Will continues, “Trimming any leaves below the water line keeps the water in your vase fresh for much longer.” If the stems are not very long, try a shorter vase to avoid clouding up the water with too much organic material. You’ll know there’s a problem if the water becomes murky and clouded within just a short time of putting the stems into it. That discolored water is also an eyesore and may encourage you to get rid of your flowers too soon.

Feed your flowers

Flowers in a vase


Many flowers receive extensive nutrients during their growing process, so much so that they depend on that nutrition base to thrive. When you’ve cut them, they can no longer pull in nutrition, especially indoors and out of the sun. Will states, “Even cut flowers need to be fed to look their best. You can purchase premade flower food or make your own.”

If you’re already in the middle of this process without any plant food, it’s easy enough to make your own. Will shares, “To make your own, add 2 tablespoons of lemon juice, 1 tablespoon of sugar, and a few drops of bleach to every quart of vase water.” Most of those ingredients are likely in your pantry. The bleach may seem out of place, but it’s quite important. “The bleach keeps bacteria from forming, and the sugar feeds the flowers,” Will reveals. This could help your flowers look fresh and like new for numerous days.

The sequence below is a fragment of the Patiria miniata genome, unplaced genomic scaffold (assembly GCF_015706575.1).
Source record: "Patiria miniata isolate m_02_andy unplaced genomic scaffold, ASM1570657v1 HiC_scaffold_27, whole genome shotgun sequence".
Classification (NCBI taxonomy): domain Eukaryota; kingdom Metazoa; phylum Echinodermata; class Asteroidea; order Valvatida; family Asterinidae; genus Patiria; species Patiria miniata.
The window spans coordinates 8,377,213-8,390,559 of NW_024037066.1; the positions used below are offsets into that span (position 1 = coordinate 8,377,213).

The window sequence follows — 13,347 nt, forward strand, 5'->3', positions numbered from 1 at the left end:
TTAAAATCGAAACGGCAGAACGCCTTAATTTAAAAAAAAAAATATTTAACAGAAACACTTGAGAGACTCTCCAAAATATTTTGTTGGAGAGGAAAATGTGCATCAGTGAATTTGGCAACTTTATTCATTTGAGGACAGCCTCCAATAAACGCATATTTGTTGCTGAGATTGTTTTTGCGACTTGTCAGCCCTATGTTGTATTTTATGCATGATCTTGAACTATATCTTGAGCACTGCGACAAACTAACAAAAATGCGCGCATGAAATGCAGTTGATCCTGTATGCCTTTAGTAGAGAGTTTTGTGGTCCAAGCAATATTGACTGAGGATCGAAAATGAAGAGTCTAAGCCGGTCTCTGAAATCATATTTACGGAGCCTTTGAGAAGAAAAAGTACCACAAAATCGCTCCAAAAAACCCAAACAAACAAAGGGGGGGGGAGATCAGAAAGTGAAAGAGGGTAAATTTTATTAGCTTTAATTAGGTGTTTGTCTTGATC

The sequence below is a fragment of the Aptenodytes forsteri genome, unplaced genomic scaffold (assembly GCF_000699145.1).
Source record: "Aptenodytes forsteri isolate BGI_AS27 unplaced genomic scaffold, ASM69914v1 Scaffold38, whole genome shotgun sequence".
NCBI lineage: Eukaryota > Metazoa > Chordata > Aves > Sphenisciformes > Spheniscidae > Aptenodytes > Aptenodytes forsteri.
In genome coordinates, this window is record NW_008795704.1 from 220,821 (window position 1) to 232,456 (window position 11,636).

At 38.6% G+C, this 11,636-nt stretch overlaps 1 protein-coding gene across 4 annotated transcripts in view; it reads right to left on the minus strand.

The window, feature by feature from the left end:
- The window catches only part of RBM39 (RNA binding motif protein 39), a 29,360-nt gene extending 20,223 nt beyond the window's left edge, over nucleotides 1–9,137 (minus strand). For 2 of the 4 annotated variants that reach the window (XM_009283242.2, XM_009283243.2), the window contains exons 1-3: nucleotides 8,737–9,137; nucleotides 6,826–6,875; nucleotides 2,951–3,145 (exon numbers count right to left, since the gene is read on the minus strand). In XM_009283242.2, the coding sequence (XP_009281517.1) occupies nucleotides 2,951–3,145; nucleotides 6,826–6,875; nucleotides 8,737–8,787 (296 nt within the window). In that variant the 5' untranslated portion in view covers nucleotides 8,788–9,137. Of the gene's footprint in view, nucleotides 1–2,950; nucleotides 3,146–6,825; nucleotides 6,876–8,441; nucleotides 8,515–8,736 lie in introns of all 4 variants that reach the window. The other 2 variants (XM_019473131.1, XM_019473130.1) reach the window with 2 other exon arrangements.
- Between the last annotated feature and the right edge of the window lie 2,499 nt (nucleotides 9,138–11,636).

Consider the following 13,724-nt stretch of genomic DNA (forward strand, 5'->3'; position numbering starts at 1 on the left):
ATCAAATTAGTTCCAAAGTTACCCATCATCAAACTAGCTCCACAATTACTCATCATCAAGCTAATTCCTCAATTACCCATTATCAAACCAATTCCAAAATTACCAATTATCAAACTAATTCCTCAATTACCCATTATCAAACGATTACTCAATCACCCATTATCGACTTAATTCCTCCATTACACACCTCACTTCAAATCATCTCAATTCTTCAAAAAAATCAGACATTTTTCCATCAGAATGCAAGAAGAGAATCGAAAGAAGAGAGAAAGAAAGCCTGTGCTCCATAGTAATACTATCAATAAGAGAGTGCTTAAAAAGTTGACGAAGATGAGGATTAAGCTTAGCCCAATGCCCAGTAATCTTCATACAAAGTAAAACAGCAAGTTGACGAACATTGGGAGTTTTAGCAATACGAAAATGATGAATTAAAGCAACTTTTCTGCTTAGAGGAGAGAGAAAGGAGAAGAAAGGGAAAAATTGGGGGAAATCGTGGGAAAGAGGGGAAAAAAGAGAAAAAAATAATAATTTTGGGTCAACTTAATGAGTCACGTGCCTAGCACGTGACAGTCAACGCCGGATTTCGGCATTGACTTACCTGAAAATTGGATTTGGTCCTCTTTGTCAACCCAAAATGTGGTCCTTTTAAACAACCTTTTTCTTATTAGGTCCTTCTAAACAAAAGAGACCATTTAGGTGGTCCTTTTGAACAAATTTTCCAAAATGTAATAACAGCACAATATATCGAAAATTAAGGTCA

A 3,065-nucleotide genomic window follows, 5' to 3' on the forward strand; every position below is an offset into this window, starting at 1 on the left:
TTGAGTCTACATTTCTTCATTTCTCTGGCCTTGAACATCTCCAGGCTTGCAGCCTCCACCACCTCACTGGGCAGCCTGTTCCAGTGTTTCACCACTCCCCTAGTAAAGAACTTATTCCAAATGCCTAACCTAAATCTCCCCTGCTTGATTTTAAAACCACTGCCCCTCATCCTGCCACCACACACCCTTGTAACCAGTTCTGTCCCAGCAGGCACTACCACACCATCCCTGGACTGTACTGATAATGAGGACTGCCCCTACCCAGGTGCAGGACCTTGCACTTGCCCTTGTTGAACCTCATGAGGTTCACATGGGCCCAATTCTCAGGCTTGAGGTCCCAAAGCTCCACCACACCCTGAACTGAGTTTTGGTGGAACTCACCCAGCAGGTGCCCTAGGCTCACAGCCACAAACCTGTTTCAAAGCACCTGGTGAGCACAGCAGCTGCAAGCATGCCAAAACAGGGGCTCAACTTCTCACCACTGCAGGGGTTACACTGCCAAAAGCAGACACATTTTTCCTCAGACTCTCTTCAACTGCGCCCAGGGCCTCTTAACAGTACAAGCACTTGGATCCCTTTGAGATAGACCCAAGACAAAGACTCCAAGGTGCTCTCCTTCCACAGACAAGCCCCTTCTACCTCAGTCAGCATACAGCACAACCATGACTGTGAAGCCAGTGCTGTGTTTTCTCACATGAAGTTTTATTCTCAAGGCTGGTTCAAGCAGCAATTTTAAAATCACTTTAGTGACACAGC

Change the water every few days

Bright yellow flowers in vase

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Without a doubt, the quality of the water your flowers are living in is going to dramatically impact the overall lifespan of the plants. “Every three to four days, refresh the water in your vase with fresh water and more flower food,” shares Will. It may be important to do this even if the water remains clear since you’ll be providing another boost of important nutrients to the stems.